Lost Stories




One of my favorite parts of Longest Night is sharing lost stories. Everyone in attendance is encouraged to tell 'forgotten' stories about their ancestors and the people they encountered.

If this is your first Longest Night, you should know: more often than not, these stories are exaggerated or entirely fictionalized. They might be real, but probably not. Think Aesop's Fables but with people you're distantly related to.

Embellishment, exaggeration, and creative liberty are all important parts of a Longest Night story. Ultimately the goal is to relay old family history, but in a way that is memorable, entertaining, and engaging. The very best lost stories will combine elements of truth with outrageous details, surprising coincidences, and unusual interactions.

This serves two overall purposes: it helps younger listeners broadly learn about their ancestors, and also helps older listeners reconnect to previous Longest Nights and good times shared with the people they love.



The Story of Sir William

Austin's Great, Great, Great, Great, Great,
Great, Great, Great, Great, Great, Great, Great Grandfather (on his mother's side)

Sir William of Catton was born in England, in the year 1630, at a very peculiar time for his country.  His father Sir Roger was a wealthy and powerful man, which meant that William would naturally always be wealthy and powerful too. So naturally, when his father died, Sir Roger inherited the family home at Catton Hall and all the surrounding land.

Sir William thought himself a simple man, and legend says that there were two things Sir William loved: fox hunting on his family grounds, and his beautiful fiancée, Lady Ann. So great was his love of these two things that on the day of his wedding, Sir William headed into the forests surrounding his home to hunt red foxes, hoping to present two of the dead beasts to his bride on their wedding night.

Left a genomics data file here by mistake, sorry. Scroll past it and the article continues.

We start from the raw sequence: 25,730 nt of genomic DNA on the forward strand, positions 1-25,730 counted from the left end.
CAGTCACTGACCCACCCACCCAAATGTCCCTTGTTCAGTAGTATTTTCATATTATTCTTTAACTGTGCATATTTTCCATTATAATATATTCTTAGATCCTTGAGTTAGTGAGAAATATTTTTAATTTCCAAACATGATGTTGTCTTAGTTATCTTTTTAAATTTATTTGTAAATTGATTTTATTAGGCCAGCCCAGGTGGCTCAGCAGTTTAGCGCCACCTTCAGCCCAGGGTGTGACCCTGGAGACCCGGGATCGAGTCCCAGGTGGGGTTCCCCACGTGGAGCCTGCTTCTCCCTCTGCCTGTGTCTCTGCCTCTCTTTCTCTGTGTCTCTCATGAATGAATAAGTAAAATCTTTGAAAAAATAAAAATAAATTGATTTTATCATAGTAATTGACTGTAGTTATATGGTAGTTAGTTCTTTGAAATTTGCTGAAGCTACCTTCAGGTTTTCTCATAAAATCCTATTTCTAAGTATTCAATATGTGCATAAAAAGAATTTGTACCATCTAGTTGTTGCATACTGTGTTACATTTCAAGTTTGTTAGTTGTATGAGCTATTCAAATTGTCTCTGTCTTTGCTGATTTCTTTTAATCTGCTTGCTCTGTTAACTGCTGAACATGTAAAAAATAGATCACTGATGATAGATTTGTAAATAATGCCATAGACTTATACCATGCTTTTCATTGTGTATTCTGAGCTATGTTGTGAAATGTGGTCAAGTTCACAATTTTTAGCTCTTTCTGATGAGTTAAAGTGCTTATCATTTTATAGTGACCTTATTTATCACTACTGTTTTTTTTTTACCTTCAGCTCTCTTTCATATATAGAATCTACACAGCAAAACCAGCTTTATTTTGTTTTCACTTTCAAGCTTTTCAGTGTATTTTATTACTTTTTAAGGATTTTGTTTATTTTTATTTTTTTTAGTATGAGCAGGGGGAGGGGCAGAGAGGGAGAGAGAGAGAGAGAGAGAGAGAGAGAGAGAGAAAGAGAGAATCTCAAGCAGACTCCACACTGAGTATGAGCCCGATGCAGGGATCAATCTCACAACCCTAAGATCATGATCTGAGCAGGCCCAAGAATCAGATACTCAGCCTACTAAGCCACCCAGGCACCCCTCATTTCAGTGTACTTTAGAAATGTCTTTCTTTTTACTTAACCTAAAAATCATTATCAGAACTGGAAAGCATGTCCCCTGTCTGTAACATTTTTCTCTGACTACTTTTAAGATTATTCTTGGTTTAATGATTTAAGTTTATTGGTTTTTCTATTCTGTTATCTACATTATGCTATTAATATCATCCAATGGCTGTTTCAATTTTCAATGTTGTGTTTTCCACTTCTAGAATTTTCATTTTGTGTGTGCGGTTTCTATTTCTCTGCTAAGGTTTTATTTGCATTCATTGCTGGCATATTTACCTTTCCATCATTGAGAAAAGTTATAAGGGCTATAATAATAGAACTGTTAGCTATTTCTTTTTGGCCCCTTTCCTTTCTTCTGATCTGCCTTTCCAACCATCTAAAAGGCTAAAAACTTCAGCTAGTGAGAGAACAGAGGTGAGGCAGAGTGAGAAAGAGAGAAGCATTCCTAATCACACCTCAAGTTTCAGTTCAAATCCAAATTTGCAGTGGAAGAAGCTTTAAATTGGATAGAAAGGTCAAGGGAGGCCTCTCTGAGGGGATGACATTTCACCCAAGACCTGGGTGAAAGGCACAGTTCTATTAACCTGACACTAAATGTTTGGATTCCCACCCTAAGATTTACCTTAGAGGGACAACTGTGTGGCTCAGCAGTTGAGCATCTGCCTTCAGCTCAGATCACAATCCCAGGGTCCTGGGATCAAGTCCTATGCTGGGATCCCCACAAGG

Just inside the forest Sir William came upon a small clearing. There, in the middle of the open field, were three beautiful red foxes: two large, and one quite small. Their eyes closed, all three lay in the warm summer sun, which gave Sir William an idea. Very quietly, he creeped to their location. When he was within distance, he reached out and grasped the two closest foxes, yanking them into the air by the scruff of their necks. At once all three foxes yelped, and the two foxes in each hand began to struggle. The third fox on the ground remained very calm, however, and looked up at Sir William, saying:

"Good sir, I ask you please, put down my wife and son."

Sir William was taken aback; he had never heard a red fox speak before, let alone a fox with such good manners. He squinted at the fox on the ground, wondering if his eyes were playing tricks on him, when the fox spoke again.

"Please, we were enjoying the beautiful sunny day before you came along, release them and we'll leave immediately."

"I will do no such thing," Sir William said, a little surprised that he was talking to a fox. "I am the master of this forest, and the Hall nearby, and it is my right to hunt foxes if I wish." Although it's very difficult for foxes to make faces, Sir William would later swear that he saw the red fox frown back at him. The fox's wife spoke:

"Please, I beg of you, put me and my child down!"

"Sir," the male fox interrupted, "I know that you are lord and master of this forest, but we are its inhabitants. I ask you as our home's protector. Please let my wife and son go, and we'll leave this forest never to return."